Far-right falling for ISIS narrative? Paris attacks being used to target Islam, refugees

Far-right falling for ISIS narrative? Paris attacks being used to target Islam, refugees
Far right groups across Europe are seizing upon the Paris attacks to condemn Islam and vilify refugees. Opponents are concerned the language being used reinforces Islamic State’s own narrative of an epic clash of civilizations.

From Britain First and the UK Independence Party (UKIP) to France’s National Front and Germany’s Pegida, right-wing groups across Europe have used last Friday’s terror attacks to aid their anti-Islam, anti-immigration agendas.

In doing so, several groups have characterized recent events as an ongoing conflict between the West and Islam. Analysts argue this is exactly what Islamic State (IS, formerly ISIS/ISIL) wants.


Posted by Britain First on Tuesday, 17 November 2015

According to retired Foreign Office diplomat Oliver Miles, the terror group aims to incite a Western response they can later define as a ‘crusade.’

“If they can provoke the west into what they will call a crusade they can count on growing support from marginalized Muslims both in the Middle East and in countries such as Britain and France,” he wrote in the Guardian last year.

Since the group began making headlines in 2014, pundits have clashed over the extent to which Islam as a religion can be held responsible for the violence of a fanatical minority.

How ‘Islamic’ is IS?

Graeme Wood, contributing editor at The Atlantic, argued recently that Islamic State follows the “prophecy and example of Muhammad, in punctilious detail.”

The reality is that the Islamic State is Islamic. Very Islamic. Yes, it has attracted psychopaths and adventure seekers, drawn largely from the disaffected populations of the Middle East and Europe,” Wood wrote.

But the religion preached by its most ardent followers derives from coherent and even learned interpretations of Islam.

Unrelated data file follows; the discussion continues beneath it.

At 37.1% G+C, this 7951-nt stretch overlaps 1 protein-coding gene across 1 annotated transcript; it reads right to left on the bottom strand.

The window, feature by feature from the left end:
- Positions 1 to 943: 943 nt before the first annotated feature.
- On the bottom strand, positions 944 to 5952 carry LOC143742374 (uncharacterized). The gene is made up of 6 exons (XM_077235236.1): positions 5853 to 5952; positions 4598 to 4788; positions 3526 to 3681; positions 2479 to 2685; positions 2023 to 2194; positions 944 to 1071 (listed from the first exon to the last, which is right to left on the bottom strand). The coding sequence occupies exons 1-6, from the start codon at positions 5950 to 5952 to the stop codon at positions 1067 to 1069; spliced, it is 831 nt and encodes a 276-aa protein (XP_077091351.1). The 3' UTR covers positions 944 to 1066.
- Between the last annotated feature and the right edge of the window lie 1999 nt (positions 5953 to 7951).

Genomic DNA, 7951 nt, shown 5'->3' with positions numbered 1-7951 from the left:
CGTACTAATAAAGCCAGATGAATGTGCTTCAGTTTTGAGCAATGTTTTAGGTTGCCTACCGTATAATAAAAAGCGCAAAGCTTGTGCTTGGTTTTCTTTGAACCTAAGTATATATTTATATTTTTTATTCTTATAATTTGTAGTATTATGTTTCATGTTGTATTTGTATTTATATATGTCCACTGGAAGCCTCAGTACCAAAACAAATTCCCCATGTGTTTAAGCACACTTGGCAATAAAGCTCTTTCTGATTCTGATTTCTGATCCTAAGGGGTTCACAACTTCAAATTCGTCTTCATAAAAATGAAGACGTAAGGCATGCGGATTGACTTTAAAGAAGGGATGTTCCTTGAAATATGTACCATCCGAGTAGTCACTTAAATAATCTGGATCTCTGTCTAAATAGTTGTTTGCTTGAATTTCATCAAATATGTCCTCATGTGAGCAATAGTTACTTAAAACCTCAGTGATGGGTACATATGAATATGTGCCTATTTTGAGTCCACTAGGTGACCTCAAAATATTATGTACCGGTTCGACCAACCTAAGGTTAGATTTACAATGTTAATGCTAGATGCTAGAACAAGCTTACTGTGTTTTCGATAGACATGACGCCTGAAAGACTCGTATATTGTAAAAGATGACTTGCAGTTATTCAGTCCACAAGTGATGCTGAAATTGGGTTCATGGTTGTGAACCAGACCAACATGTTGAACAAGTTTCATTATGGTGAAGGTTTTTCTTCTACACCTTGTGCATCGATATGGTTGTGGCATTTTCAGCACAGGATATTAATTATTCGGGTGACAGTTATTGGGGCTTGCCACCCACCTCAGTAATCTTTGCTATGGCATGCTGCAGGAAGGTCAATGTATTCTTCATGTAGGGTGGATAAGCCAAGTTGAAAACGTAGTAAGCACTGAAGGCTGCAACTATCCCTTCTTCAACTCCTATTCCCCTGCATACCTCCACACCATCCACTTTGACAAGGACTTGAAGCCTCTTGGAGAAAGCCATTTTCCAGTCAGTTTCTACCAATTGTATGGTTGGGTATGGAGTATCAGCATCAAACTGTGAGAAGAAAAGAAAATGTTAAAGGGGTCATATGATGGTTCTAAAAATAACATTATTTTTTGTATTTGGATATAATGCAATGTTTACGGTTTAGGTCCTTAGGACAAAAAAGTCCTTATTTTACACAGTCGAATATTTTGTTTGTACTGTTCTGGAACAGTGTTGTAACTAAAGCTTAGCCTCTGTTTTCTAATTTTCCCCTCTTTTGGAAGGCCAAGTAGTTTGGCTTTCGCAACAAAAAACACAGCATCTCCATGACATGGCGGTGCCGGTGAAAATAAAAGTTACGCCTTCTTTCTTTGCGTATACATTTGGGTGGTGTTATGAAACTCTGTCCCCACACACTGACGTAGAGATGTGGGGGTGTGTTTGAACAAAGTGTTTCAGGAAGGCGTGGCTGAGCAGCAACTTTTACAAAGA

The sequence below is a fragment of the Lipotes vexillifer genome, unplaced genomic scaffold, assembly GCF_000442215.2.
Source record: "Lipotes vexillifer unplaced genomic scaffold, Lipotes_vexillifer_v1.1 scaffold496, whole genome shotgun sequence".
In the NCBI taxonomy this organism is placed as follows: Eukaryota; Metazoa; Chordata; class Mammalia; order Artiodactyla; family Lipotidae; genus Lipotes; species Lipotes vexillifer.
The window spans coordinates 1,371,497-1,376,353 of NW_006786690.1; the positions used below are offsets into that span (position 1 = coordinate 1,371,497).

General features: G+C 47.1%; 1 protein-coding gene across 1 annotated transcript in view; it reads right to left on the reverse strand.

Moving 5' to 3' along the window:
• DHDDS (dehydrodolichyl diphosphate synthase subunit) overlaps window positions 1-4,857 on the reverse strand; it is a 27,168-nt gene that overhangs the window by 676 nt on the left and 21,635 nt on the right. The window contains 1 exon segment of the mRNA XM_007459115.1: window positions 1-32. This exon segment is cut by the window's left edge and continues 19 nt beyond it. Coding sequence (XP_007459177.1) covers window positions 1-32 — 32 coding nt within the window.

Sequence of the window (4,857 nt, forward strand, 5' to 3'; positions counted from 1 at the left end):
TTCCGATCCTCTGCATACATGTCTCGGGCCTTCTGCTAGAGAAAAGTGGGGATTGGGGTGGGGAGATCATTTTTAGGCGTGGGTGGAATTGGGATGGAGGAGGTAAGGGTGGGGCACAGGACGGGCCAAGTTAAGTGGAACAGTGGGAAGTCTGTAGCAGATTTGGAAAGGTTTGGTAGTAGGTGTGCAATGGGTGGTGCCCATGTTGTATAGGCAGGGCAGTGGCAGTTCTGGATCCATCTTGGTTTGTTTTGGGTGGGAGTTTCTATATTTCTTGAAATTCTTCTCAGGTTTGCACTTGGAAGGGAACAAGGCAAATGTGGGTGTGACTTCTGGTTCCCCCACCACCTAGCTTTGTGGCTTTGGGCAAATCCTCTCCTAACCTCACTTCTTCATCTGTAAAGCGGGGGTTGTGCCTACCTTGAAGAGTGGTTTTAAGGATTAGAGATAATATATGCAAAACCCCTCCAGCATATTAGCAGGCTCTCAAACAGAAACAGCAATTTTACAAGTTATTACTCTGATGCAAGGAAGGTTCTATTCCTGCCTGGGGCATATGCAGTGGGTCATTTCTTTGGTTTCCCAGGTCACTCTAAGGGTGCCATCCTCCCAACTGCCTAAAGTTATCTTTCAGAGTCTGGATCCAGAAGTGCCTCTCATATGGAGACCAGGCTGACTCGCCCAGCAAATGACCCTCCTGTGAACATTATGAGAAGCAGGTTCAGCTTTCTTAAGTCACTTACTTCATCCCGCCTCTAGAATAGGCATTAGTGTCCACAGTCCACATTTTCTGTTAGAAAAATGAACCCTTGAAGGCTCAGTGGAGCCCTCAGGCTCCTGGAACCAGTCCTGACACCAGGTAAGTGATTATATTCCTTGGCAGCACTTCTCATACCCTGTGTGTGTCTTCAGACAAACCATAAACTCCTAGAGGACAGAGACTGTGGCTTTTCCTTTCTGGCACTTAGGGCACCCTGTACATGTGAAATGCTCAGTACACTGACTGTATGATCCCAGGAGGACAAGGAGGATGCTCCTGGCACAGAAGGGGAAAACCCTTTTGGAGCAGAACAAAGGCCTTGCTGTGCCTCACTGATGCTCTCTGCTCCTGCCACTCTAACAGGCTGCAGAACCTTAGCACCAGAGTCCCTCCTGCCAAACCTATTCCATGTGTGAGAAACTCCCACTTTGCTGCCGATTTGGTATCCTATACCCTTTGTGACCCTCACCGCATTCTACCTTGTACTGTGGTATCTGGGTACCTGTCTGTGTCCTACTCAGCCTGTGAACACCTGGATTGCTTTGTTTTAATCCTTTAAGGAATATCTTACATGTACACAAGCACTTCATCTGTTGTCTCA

Writing in The Nation in February, American academic Juan Cole offered a counter argument.

The history professor at the University of Michigan argued in his article, “How ‘Islamic’ is Islamic State?” that IS fits into the sociological category of a “destructive cult,” a definition which explains why it is rejected by the Muslim world. He compares IS to the Branch Davidians, a US Christian group involved in a 1993 siege with federal and state law enforcement near Waco, Texas.

Cole added: “Mainstream Muslims are outraged at allegations that the gratuitous brutality and grandstanding bloodthirstiness of ISIL can be traced to their ‘church.’”

Despite the vast majority of the world’s 1.5 billion Muslims condemning IS, right-wing media and political groups routinely conflate the two.

The Daily Mail

The Daily Mail British tabloid printed a cartoon on Tuesday which many have compared to Nazi propaganda due to its suggestion that refugees entering Europe from the war-torn Middle East are rat-like.

The illustration depicts Muslim men and women crossing the border into Europe, some of them carrying guns, with rats scurrying along the ground at their feet.

Nazi literature often drew on similar imagery. As Hitler’s minister of propaganda, Joseph Goebbels, wrote in 1940: “Just like rats, the Jews 2,000 years ago moved from the Middle East to Egypt, at that time a flourishing land … In large hordes they migrated from there to the ‘Promised Land,’ flooded the entire Mediterranean region, broke into Spain, France, and Southern Germany.”


UK Independence Party (UKIP) leader Nigel Farage has led the charge of Britain’s right-wing political establishment by accusing some British Muslims of being “conflicted in their loyalties” between the UK and elements within their religion.

Speaking to UKIP supporters on Monday, Farage blamed the failure of multiculturalism for the Paris attacks, arguing that mass immigration has created divisions within the UK, France and “much of the rest of Europe.”